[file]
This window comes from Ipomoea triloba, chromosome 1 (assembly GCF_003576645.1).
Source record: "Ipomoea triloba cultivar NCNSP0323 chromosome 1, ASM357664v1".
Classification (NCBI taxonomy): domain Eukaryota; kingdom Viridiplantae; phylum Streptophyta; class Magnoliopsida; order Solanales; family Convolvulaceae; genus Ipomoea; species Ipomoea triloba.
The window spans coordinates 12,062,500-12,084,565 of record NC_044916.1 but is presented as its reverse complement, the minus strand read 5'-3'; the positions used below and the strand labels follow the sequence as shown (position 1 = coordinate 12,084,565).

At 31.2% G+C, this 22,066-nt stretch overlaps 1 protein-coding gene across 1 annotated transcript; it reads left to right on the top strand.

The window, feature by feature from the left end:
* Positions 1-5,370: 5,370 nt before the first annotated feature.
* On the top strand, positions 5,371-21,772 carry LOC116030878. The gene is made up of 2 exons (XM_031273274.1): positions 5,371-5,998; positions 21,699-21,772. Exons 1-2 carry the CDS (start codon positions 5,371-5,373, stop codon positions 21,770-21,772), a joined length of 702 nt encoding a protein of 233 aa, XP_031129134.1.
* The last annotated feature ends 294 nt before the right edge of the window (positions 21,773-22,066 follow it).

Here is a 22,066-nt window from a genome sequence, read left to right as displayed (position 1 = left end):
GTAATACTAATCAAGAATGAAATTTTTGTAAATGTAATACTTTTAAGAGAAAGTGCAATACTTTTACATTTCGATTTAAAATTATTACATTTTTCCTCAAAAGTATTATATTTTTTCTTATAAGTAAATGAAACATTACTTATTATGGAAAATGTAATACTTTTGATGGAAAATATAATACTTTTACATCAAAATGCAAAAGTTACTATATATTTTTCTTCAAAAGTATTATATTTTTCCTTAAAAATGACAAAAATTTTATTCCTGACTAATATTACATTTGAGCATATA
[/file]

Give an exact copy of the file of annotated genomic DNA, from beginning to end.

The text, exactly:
This window comes from Ipomoea triloba, chromosome 1 (assembly GCF_003576645.1).
Source record: "Ipomoea triloba cultivar NCNSP0323 chromosome 1, ASM357664v1".
Classification (NCBI taxonomy): domain Eukaryota; kingdom Viridiplantae; phylum Streptophyta; class Magnoliopsida; order Solanales; family Convolvulaceae; genus Ipomoea; species Ipomoea triloba.
The window spans coordinates 12,062,500-12,084,565 of record NC_044916.1 but is presented as its reverse complement, the minus strand read 5'-3'; the positions used below and the strand labels follow the sequence as shown (position 1 = coordinate 12,084,565).

At 31.2% G+C, this 22,066-nt stretch overlaps 1 protein-coding gene across 1 annotated transcript; it reads left to right on the top strand.

The window, feature by feature from the left end:
* Positions 1-5,370: 5,370 nt before the first annotated feature.
* On the top strand, positions 5,371-21,772 carry LOC116030878. The gene is made up of 2 exons (XM_031273274.1): positions 5,371-5,998; positions 21,699-21,772. Exons 1-2 carry the CDS (start codon positions 5,371-5,373, stop codon positions 21,770-21,772), a joined length of 702 nt encoding a protein of 233 aa, XP_031129134.1.
* The last annotated feature ends 294 nt before the right edge of the window (positions 21,773-22,066 follow it).

Here is a 22,066-nt window from a genome sequence, read left to right as displayed (position 1 = left end):
GTAATACTAATCAAGAATGAAATTTTTGTAAATGTAATACTTTTAAGAGAAAGTGCAATACTTTTACATTTCGATTTAAAATTATTACATTTTTCCTCAAAAGTATTATATTTTTTCTTATAAGTAAATGAAACATTACTTATTATGGAAAATGTAATACTTTTGATGGAAAATATAATACTTTTACATCAAAATGCAAAAGTTACTATATATTTTTCTTCAAAAGTATTATATTTTTCCTTAAAAATGACAAAAATTTTATTCCTGACTAATATTACATTTGAGCATATA